Nodding Bur Marigold: Wildflower Wednesday

– Posted in: Native/Invasive, What's up/blooming
8 comments

I wasn’t expecting it. I walked down the path to the swampy area we call the “pond,” through a tunnel of foliage, and when I emerged on the other end:

Nodding bur marigold Bidens cernua

This field of golden yellow took me by surprise.

Pow!A swath of golden yellow appeared from seemingly nowhere. I didn’t remember seeing this last autumn, but last summer was a lot drier. As a matter of fact, I don’t remember ever seeing these native wildflowers before. Permit me to introduce you to nodding bur marigold, aka Bidens cernua.
Nodding bur marigold native plant Bidens cernua

Nodding bur marigold likes it wet, and this low-lying area provides plenty of moisture.

According to an Illinois wildflower site, bur marigold prefers “full or partial sun, wet conditions, and mucky soil.” That’s exactly the conditions here. Bur marigold is in a genus of plants commonly referred to as beggar-ticks (which is where the “bur” in its common name comes from). Which is how I came to learn a new word, zoochorous, meaning dispersed by animals. Yes, it’s those kind of seeds that stick to your clothes, or your pet’s fur, like crazy. A month ago, when I visited this area for my last Wildflower Wednesday post, I had no clue these plants were here. Just goes to show that if you really want to become familiar with a natural area, you need to visit it regularly.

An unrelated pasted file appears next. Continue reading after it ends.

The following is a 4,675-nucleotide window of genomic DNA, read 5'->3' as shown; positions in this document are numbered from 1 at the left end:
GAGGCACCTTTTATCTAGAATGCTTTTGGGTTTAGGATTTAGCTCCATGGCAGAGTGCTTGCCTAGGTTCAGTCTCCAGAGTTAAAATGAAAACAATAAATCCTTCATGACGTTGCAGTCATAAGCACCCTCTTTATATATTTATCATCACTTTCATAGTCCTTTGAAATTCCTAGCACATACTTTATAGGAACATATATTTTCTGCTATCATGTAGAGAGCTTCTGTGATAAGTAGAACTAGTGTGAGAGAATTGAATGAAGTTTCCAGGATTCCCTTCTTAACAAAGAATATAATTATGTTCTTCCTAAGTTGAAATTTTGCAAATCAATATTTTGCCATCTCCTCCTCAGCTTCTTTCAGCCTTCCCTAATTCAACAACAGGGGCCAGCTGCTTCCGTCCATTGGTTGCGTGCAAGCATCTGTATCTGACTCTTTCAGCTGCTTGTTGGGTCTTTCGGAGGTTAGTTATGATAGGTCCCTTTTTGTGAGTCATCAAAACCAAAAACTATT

Posted for Wildflower Wednesday, created by Gail of Clay and Limestone, to share wildflowers/native plants no matter where you garden in the blogosphere. “It doesn’t matter if we sometimes show the same plants. How they grow and thrive in your garden is what matters most. It’s always the fourth Wednesday of the month!”

About the Author

Kathy Purdy is a colchicum evangelist, converting unsuspecting gardeners into colchicophiles. She would be delighted to speak to your group about colchicums or other gardening topics. Kathy’s been writing since 4th grade, gardening since high school, and blogging since 2002.

When dealing with frost it is always best to be paranoid. In the spring never think it is too late for one more frost to come. And in the fall never think it too early.

~Rundy in Frost

8 Comments… add one

Donalyn@The Creekside Cook September 26, 2013, 1:38 pm

We see these down by the creek, but not every year – I think it hot dry years they just don’t do much. Very pretty!

cynthia September 26, 2013, 9:32 am

Lovely! So this dispersal would be the process of epizoochory and probably a little anthropochory! ;~) It is so nice to see blooming plants rather than dead and crunchy ones! Yep, still in severe drought!

Lea September 26, 2013, 6:54 am

Beautiful!
Have a wonderful day!
Lea
Lea’s Menagerie

Donna@Gardens Eye View September 25, 2013, 9:22 pm

What a gorgeous swath of gold Kathy…

Gail September 25, 2013, 7:18 pm

A beautiful field and my understanding is that it’s quite a pollinator magnet. Love the new word~zoochrous! Happy WW Kathy….xogail

Carol - May Dreams Gardens September 25, 2013, 7:08 pm

How true… you don’t really know an area until you’ve seen in all seasons, including wet and dry seasons. It’s very pretty.

Victoria September 25, 2013, 10:46 am

These pretty flowers yield nasty small hooked seed pods that l remove from dogs, horses and myself
every fall. “Beggar-ticks” is an appropriate name for them, they do resemble a partially engorged tick.

Kathy Sturr of the Violet Fern September 25, 2013, 8:37 am

Beautiful! It is so great to see a large swath of truly wild flowers in a wild area. And you do have a great point – you need to visit an area often to see what really goes on. I love the bidens flowers. I have a variety that pops up in my garden now and then. The birds love them but yes they really do love to stick to my dog – zoochorous!

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